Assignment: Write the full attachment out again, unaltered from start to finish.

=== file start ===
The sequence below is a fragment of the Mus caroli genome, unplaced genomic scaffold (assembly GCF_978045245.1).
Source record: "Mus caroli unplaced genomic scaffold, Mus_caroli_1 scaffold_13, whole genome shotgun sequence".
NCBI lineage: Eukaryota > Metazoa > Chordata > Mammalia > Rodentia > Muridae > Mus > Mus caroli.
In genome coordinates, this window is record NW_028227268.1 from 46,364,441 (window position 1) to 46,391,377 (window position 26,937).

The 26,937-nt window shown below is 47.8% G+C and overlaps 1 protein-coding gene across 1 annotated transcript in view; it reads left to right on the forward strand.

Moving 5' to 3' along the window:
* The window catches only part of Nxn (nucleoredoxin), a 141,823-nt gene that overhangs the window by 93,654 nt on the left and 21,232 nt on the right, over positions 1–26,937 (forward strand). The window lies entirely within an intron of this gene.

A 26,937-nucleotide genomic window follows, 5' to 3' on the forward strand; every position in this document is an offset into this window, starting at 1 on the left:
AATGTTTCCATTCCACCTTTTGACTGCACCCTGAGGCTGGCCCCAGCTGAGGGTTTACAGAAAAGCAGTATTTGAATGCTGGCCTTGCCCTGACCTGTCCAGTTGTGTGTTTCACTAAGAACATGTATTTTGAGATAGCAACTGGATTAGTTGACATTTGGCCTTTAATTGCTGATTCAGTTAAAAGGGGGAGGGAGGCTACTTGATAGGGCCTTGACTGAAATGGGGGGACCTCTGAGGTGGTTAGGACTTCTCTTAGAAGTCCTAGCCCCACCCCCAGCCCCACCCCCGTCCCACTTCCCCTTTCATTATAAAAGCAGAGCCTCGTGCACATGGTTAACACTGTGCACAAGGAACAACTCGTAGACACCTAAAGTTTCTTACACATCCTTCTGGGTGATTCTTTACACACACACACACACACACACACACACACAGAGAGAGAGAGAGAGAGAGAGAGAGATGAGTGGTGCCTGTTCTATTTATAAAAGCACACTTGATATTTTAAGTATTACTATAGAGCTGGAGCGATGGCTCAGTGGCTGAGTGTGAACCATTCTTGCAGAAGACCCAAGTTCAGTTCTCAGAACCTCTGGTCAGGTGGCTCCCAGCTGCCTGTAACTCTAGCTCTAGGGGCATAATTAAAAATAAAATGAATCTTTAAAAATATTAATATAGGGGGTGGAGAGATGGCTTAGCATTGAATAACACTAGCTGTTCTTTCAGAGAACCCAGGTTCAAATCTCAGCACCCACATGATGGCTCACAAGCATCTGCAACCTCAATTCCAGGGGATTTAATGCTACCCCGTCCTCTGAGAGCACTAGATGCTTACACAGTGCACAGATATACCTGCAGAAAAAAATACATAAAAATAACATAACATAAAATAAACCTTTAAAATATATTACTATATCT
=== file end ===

The sequence below is a fragment of the Mus caroli genome, unplaced genomic scaffold (assembly GCF_978045245.1).
Source record: "Mus caroli unplaced genomic scaffold, Mus_caroli_1 scaffold_13, whole genome shotgun sequence".
NCBI lineage: Eukaryota > Metazoa > Chordata > Mammalia > Rodentia > Muridae > Mus > Mus caroli.
In genome coordinates, this window is record NW_028227268.1 from 46,364,441 (window position 1) to 46,391,377 (window position 26,937).

The 26,937-nt window shown below is 47.8% G+C and overlaps 1 protein-coding gene across 1 annotated transcript in view; it reads left to right on the forward strand.

Moving 5' to 3' along the window:
* The window catches only part of Nxn (nucleoredoxin), a 141,823-nt gene that overhangs the window by 93,654 nt on the left and 21,232 nt on the right, over positions 1–26,937 (forward strand). The window lies entirely within an intron of this gene.

A 26,937-nucleotide genomic window follows, 5' to 3' on the forward strand; every position in this document is an offset into this window, starting at 1 on the left:
AATGTTTCCATTCCACCTTTTGACTGCACCCTGAGGCTGGCCCCAGCTGAGGGTTTACAGAAAAGCAGTATTTGAATGCTGGCCTTGCCCTGACCTGTCCAGTTGTGTGTTTCACTAAGAACATGTATTTTGAGATAGCAACTGGATTAGTTGACATTTGGCCTTTAATTGCTGATTCAGTTAAAAGGGGGAGGGAGGCTACTTGATAGGGCCTTGACTGAAATGGGGGGACCTCTGAGGTGGTTAGGACTTCTCTTAGAAGTCCTAGCCCCACCCCCAGCCCCACCCCCGTCCCACTTCCCCTTTCATTATAAAAGCAGAGCCTCGTGCACATGGTTAACACTGTGCACAAGGAACAACTCGTAGACACCTAAAGTTTCTTACACATCCTTCTGGGTGATTCTTTACACACACACACACACACACACACACACACAGAGAGAGAGAGAGAGAGAGAGAGAGATGAGTGGTGCCTGTTCTATTTATAAAAGCACACTTGATATTTTAAGTATTACTATAGAGCTGGAGCGATGGCTCAGTGGCTGAGTGTGAACCATTCTTGCAGAAGACCCAAGTTCAGTTCTCAGAACCTCTGGTCAGGTGGCTCCCAGCTGCCTGTAACTCTAGCTCTAGGGGCATAATTAAAAATAAAATGAATCTTTAAAAATATTAATATAGGGGGTGGAGAGATGGCTTAGCATTGAATAACACTAGCTGTTCTTTCAGAGAACCCAGGTTCAAATCTCAGCACCCACATGATGGCTCACAAGCATCTGCAACCTCAATTCCAGGGGATTTAATGCTACCCCGTCCTCTGAGAGCACTAGATGCTTACACAGTGCACAGATATACCTGCAGAAAAAAATACATAAAAATAACATAACATAAAATAAACCTTTAAAATATATTACTATATCT